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The clear facts about water.

Water quality used to be a nonissue. But with news of pharmaceuticals in our water supplies, concerns about the effects of chlorine, industrial and biological contamination, our aging water distribution infrastructure and even the naturally occurring substances that degrade the taste and feel of water, we're all thinking about the quality of our water more than ever.

Water quality varies from home to home, and no two homes are alike. What’s right for one family may not be right for yours. There are a number of ways to treat water. Depending on the water issue, the solution may address all the water in your home, or only water that is dispensed from a specific tap.

Selecting the right water treatment system can be confusing. The information on this page should help you understand some of the treatment technologies available, but we invite you to talk with one of our local water professionals to help you understand your water and your options. They’ll test your water thoroughly and suggest solutions tailored to your water, your lifestyle and your budget.

Water Softening

Most homes have hard water, including those on municipal water supplies. Exactly how hard your water is will vary depending on where you live. Hard water is caused by groundwater dissolving and carrying away minerals, most often calcium, magnesium and iron, from rock.


When hard water comes in contact with heating elements or hot surfaces, it forms “scale” that builds up and shortens the life of water-using appliances like your water heater. Hard water also leaves deposits on your plumbing fixtures, tubs, sinks, dishes, silverware and glassware that are virtually impossible to clean. With hard water, soaps and detergents aren’t rinsed completely away, leaving a soap residue in your tub and shower (bathtub ring), on your laundry and even on you. Water softeners remove the hardness minerals and some forms of iron.

Most water softeners use a process called ion exchange to soften water. Quite simply, within a water softener tank, calcium and magnesium (hardness) in water are exchanged with sodium (soft water ions). When the system can no longer make this exchange, it regenerates (cleans itself) so that it can once again exchange the hardness ions for soft ones. You may have heard about “salt-less softeners” and magnetic or electric descalers that are marketed today; however, none of these devices have proven as effective in removing hardness minerals and tannins as a standard water softener that uses ion exchange technology.

Drinking Water Systems

Systems specifically designed for drinking water are often used in the kitchen where people want the healthiest, best-tasting water for drinking and cooking. Depending on the type used, they not only improve the taste but also can remove odors and other contaminants. But bringing all the water in the home up to high-quality drinking water standards is unrealistic, expensive and quite frankly, unnecessary. That’s why most drinking water systems treat the water and dispense it from a specific tap or device.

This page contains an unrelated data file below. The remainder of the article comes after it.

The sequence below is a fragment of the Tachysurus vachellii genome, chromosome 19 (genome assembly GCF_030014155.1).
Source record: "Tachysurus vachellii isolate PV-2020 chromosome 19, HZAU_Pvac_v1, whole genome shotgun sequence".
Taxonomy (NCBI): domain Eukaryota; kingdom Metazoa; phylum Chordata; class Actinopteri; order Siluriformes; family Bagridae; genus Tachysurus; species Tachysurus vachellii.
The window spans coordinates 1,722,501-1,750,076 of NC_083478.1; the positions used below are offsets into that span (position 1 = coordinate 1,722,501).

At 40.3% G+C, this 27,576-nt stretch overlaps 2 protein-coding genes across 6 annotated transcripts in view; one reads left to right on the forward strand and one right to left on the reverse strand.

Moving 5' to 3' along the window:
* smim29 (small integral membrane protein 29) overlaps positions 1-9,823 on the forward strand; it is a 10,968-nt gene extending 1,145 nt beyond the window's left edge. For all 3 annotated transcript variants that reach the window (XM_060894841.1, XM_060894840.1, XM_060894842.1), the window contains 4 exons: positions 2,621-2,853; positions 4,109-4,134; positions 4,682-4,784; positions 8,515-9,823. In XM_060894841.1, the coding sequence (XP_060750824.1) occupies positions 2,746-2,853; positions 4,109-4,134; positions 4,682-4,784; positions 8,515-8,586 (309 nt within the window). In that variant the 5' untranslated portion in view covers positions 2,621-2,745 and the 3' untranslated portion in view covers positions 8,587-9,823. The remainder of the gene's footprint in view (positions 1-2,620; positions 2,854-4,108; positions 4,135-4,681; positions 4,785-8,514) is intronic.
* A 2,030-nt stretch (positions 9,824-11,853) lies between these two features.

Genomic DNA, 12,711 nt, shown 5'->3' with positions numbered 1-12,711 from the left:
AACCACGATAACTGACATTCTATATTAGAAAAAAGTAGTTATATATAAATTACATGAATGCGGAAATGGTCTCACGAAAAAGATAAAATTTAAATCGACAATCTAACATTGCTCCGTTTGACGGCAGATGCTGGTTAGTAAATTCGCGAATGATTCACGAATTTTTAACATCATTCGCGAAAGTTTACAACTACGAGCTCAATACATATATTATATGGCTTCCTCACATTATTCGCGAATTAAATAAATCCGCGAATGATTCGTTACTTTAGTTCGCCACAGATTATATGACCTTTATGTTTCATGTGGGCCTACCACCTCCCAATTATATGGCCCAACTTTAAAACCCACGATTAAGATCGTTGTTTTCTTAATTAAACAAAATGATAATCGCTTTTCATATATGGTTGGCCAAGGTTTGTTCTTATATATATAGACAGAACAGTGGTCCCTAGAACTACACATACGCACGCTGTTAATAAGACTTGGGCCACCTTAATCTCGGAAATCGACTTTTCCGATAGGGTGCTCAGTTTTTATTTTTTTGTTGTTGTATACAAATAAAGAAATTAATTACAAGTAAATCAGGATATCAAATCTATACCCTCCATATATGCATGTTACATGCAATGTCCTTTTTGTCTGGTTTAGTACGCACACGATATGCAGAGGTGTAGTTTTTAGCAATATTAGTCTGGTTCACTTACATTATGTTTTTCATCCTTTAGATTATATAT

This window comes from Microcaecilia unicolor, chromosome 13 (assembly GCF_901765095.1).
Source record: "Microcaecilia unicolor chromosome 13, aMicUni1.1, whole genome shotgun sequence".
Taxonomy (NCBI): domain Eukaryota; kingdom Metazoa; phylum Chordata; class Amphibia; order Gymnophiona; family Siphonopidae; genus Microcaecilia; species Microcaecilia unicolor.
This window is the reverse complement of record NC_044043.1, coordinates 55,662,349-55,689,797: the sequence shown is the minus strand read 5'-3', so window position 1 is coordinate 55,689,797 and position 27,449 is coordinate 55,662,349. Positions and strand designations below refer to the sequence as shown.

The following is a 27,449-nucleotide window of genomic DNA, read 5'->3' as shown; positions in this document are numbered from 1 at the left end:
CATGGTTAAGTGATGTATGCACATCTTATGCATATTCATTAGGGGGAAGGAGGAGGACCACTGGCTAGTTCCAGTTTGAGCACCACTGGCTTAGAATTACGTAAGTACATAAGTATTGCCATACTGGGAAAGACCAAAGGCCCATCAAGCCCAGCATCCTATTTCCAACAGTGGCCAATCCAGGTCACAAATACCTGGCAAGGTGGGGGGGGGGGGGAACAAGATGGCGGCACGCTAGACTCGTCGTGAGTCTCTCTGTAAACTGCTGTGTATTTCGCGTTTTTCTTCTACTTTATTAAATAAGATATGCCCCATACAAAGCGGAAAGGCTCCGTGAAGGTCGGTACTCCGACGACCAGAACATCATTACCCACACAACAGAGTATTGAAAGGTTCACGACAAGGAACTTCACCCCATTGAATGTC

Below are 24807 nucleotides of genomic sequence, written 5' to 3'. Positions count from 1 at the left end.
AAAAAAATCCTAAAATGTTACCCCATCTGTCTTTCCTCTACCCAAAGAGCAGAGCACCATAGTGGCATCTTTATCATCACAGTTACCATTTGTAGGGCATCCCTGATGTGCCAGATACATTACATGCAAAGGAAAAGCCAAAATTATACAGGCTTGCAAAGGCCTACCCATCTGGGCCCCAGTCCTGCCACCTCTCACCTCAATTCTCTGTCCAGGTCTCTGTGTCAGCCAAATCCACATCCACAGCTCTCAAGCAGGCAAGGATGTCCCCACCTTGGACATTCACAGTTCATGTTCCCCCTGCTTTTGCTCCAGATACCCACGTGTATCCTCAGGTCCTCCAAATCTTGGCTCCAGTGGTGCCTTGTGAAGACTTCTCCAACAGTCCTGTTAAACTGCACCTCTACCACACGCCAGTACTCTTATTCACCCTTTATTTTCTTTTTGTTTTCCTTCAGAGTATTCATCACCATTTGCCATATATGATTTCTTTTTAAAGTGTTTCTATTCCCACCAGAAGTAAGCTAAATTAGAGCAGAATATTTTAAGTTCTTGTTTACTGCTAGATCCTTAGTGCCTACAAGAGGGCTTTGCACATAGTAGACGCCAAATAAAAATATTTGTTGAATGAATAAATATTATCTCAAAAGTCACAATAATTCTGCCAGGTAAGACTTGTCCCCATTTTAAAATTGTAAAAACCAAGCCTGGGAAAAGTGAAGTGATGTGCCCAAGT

Reverse Osmosis Systems: Recognized by the Centers for Disease Control and the Environmental Protection Agency as an effective means for treating drinking water, reverse osmosis systems process water by using pressure to force the water through a very fine, semi-permeable membrane. Usually, RO systems are comprised of a prefilter, a membrane and a postfilter, although some also offer various advanced filtration options. In the RO system, the prefilter removes larger particles from the water before it travels to the membrane. Then, the water is forced through the membrane, leaving behind the impurities that were in the water. Since the process takes time, a small tank stores the purified water until it’s needed. But before the water is dispensed from the dedicated faucet, it runs through a postfilter to remove any remaining tastes or smells. Water produced via reverse osmosis very nearly reaches the purity of distilled water but in a much shorter time and without using any electricity.

 Carbon Filters: Carbon filters remove chlorine and unwanted tastes and smells from drinking water, but that’s primarily all they do. Simply put, the water passes through a bed of carbon that adsorbs any chlorine, unpleasant tastes and odors. There are various types of carbon filters available: pitchers, under-the-sink or countertop models, faucet mounts and those found in refrigerator water dispensers. The type that is right for you will depend on your need for water, what you want to remove from your water, the feasibility of installing the filter, the amount of filtered water you need, your desire for convenience and your budget.

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